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Erin Brown / Grand Vale Creative

The suicide of a farmer is one too many

If you're involved in Upper Midwest agriculture — or even if you're not — you may have heard about a surge in farmer suicides. Sometimes statistics are tricky to interpret, but it seems fairly clear that more farmers are taking their own lives.

That's alarming, or should be, to all of us involved in ag. The suicide of even one farmer is one too many.

In a separate news story in this issue of Agweek, Sean Brotherson, North Dakota State University extension service family science specialist, gives his insights into what's happening and how to combat it. Brotherson is highly knowledgeable about rural life and mental health; I've been getting valuable information from him for many years. I encourage you to read the story.

Every suicide is unique, of course. Farmers are individual human beings, with differing personalities, hopes and fears, satisfactions and frustrations. What drives one farmer to take his or her life is never quite the same as what motivates another farmer to do so.

But the struggling U.S. ag economy surely is a major factor overall. Substitute "ailing" or "sluggish" or another word if you prefer; whatever term you use, poor crop prices and low farm profitability definitely are hurting the finances and mental health of many farm operators.

Drought in parts of the Upper Midwest is a component, too. It adds to the "powerlessness" and "hopelessness" that Brotherson and others say lead farmers and ranchers to consider suicide.

Poor economic conditions and drought, especially in combination, are insidious and corrosive. Hour after hour, day after day, they gnaw at you — financially, physically, mentally and emotionally. They demoralize; they depress; they twist your thinking. They can cause you to consider taking your own life and can even push you to do it.

It's tempting for the rest to us to ignore the problem or simply hope that drought will end and crop prices will rebound. Whether we're preoccupied with our own challenges or concerned that offering help may be interpreted as meddling, we don't get involved.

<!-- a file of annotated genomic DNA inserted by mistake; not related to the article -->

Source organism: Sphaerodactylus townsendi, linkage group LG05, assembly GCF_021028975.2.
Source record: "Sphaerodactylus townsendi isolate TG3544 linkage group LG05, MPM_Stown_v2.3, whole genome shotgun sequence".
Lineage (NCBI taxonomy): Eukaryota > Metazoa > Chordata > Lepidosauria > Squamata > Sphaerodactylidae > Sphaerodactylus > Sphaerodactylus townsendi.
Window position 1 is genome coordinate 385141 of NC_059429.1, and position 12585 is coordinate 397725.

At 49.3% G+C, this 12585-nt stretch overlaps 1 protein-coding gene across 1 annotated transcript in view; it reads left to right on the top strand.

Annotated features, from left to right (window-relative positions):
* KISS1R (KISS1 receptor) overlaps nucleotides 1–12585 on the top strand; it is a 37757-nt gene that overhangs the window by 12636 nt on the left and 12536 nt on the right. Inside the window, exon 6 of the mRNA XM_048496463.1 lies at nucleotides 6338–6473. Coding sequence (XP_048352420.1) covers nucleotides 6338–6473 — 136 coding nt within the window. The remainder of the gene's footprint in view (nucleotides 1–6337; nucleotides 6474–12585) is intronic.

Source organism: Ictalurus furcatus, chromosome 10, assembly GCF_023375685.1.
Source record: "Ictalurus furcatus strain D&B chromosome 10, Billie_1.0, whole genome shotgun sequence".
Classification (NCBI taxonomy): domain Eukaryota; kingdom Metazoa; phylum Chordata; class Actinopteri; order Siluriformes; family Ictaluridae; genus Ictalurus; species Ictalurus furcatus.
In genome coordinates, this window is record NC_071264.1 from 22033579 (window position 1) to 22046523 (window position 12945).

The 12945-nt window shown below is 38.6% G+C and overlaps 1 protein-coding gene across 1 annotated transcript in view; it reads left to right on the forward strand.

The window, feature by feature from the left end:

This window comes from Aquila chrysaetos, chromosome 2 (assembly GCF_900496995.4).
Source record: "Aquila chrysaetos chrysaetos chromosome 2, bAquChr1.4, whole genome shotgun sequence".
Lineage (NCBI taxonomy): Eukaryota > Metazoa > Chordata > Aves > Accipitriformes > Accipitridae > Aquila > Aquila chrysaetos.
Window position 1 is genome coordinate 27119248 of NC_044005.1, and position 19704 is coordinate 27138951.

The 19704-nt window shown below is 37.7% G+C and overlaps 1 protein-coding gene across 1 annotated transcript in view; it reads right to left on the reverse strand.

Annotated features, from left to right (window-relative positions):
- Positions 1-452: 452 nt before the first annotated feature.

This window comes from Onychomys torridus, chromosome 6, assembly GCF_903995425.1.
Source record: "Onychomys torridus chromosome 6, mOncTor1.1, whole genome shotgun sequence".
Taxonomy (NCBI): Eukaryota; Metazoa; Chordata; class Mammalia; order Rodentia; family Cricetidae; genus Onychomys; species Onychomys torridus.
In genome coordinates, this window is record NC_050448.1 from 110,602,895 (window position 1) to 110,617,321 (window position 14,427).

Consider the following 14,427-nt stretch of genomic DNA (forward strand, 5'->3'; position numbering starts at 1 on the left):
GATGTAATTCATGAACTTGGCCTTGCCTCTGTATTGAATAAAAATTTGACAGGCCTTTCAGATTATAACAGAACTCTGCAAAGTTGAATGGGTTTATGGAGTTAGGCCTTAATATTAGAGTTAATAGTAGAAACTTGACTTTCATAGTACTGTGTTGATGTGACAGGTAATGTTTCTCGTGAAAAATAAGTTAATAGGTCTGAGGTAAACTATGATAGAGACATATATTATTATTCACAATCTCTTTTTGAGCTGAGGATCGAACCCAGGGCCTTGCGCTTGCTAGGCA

But the lives of our fellow agriculturalists are precious. We have an obligation to them, and ourselves, to do the right thing.

And that's "being a good neighbor," as Brotherson puts it. Watch whether friends, neighbors and family members show signs of stress or depression. If they do, talk with them. Encourage them to seek help, or, in extreme cases, get help for them. One example of many: All 50 states use the 2-1-1 telephone code to offer programs that deal with suicidal thoughts and mental health issues.

Story I want to write

English poet John Donne came up with a magnificent line centuries ago. The gender-specific terminology may annoy the politically correct, but his message holds true. He wrote, "Any man's death diminishes me, because I am involved in mankind."

To those of us in Upper Midwest ag, I humbly offer this adaptation: "Any farmer's suicide diminishes me, because I am involved in agriculture."

My hope is that in a year or so I can write a story that begins, "What had been a surge in farmer suicides seems to have subsided."

I'm sure it's a story you'd like to read. But to make it happen, we need to be good neighbors.